Drone footage from Mexico Beach

Drone footage captured by Severestudios.com on Oct. 11, 2018, revealed widespread devastation across Mexico Beach, Fla., after Hurricane Michael made landfall as a Category 4 storm.

updated: Oct. 12, 2018



Price tag of Hurricane Michael could be $13.4 billion

Global analytics firm CoreLogic estimates that at least 57,000 coastal Florida homes, as well as high-rise condos and businesses, were at risk for damage as Hurricane Michael made landfall. The total reconstruction value if all these homes were actually destroyed could amount to $13.4 billion. The figure for total possible damage includes single-family residential homes, manufactured and mobile homes, as well as cabins, but it doesn’t include damage to other structures.

Since the Sunshine State has been battered by so many hurricanes, including Hurricane Andrew in 1992, Floridians are better prepared to handle flooding than virtually any other state. Florida homeowners have bought about one-third of the five million flood insurance policies issued by the federal government’s National Flood Insurance Program. Florida also has a private flood insurance market for homeowners and businesses to purchase coverage.

updated: Oct. 12, 2018



Hurricane Michael devastates Florida Panhandle

Hurricane Michael crashed into the coast of the Florida Panhandle yesterday as a Category 4 storm and made history as one of the top four most-powerful hurricanes to strike the United States. At the time of landfall near Mexico Beach early Wednesday afternoon — with maximum sustained winds of 155 mph and a central pressure of 919 millibars — the storm was 1 mph shy of Category 5 status and the most intense storm on record to hit the Florida Panhandle.

Michael’s maximum sustained winds of 155 mph at the time of landfall place it behind the three Category 5 hurricane landfalls in the continental U.S.: Labor Day Hurricane (1935), Hurricane Camille (1969) and Hurricane Andrew (1992). Michael also broke the records set by the Pensacola Hurricane (1882) and Hurricane Eloise (1975) — both of which were Category 3 with 125 mph winds at landfall — by 30 mph to become the first Category 4 hurricane on record to ever hit the Panhandle.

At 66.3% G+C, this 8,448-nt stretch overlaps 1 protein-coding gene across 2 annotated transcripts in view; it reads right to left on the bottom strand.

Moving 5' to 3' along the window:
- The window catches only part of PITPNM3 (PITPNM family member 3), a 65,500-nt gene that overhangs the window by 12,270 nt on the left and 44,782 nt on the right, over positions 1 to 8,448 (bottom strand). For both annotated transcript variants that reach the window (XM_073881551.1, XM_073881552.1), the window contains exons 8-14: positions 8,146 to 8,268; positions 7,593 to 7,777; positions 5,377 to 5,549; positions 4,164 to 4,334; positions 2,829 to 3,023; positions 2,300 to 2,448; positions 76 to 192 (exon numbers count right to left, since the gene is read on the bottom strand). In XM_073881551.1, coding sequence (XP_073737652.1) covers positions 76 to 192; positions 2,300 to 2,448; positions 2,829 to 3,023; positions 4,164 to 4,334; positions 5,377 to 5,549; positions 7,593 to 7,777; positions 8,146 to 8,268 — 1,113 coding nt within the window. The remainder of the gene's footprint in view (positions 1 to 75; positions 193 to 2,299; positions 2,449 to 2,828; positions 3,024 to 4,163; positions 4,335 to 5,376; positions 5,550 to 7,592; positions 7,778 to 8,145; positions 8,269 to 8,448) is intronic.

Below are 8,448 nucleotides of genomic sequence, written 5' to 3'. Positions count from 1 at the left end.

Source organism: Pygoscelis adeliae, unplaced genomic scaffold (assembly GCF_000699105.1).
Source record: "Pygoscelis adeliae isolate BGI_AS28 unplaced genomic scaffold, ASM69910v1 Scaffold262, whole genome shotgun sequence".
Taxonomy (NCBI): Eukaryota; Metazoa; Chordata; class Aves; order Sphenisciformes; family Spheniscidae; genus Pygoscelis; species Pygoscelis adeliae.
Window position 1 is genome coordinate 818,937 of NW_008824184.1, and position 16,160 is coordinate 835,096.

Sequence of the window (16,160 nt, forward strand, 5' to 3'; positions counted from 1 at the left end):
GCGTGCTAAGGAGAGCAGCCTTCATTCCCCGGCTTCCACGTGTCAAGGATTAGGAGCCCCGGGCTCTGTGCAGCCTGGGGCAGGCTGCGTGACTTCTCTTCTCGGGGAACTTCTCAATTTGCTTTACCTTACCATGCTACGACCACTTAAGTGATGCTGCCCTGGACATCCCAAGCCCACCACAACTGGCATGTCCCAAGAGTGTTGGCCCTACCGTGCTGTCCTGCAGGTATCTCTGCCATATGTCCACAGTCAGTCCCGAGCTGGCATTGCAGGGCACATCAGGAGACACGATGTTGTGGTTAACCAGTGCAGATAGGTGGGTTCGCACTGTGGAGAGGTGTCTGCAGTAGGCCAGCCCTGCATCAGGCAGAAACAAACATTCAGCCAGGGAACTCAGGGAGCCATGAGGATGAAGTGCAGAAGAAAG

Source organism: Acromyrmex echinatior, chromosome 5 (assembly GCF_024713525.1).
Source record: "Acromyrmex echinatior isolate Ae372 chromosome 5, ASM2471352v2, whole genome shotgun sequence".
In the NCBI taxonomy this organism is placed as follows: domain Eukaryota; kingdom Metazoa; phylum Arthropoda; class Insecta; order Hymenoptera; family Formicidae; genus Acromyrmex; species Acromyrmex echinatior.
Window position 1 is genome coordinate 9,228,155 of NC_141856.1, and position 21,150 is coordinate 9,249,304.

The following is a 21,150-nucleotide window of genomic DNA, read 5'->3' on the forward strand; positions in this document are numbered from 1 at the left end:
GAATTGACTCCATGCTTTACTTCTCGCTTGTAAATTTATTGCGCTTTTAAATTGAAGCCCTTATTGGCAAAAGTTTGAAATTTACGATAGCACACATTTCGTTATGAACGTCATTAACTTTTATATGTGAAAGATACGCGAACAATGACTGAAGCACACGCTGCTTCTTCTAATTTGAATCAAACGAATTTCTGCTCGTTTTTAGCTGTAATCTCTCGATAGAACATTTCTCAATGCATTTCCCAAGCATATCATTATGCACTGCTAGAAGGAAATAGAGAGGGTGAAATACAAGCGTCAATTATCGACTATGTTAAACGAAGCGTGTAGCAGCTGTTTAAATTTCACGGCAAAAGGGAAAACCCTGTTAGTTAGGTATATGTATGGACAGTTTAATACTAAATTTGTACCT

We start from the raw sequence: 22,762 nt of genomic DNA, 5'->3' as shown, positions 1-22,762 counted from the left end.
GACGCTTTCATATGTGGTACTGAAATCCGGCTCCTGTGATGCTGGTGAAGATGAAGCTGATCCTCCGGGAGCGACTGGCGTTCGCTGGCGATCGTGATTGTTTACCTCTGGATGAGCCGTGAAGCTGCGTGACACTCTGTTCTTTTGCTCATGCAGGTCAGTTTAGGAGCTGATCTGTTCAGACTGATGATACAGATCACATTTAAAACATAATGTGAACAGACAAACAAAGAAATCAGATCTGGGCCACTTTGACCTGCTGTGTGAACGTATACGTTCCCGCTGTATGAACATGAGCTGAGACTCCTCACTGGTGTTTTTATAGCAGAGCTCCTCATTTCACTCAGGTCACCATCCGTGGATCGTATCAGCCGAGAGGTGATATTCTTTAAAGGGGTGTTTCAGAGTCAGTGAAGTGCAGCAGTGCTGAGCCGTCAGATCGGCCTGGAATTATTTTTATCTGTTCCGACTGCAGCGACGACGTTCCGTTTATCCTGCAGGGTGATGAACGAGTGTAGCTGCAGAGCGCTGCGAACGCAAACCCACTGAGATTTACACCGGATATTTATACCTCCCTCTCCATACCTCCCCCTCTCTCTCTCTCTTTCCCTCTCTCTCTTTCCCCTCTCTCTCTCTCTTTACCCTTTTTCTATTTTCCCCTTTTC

The extent of Michael’s devastation in Florida and other parts of the Southeast is still being assessed, but there will never be another Hurricane Michael in the Atlantic, the Caribbean or the Gulf of Mexico, as its name will be retired at the end of the 2018 Atlantic hurricane season.

updated: Oct. 11, 2018



Hurricane Michael makes landfall in Florida

Hurricane Michael made landfall in Florida on Wednesday as a a Category 4 hurricane — the strongest storm to make landfall in the continental U.S. since Hurricane Andrew in 1992 — according to the National Hurricane Center. Now moving northeast across Florida’s Panhandle, the storm continues to produce life-threatening storm surge and catastrophic winds topping 155 miles an hour.

Tornado watches have been issued by the Storm Prediction Center for much of northern Florida and south and central Georgia. Hurricane Michael and its outer bands will be spreading northeast into the region, which are capable of quickly spinning up tornadoes. Hurricanes that move in from the Gulf of Mexico can be prolific tornado producers, capable of over 100 tornadoes in one to two days following landfall. The storm is expected to cross the Carolinas on Thursday before moving off the Mid-Atlantic coast on Friday.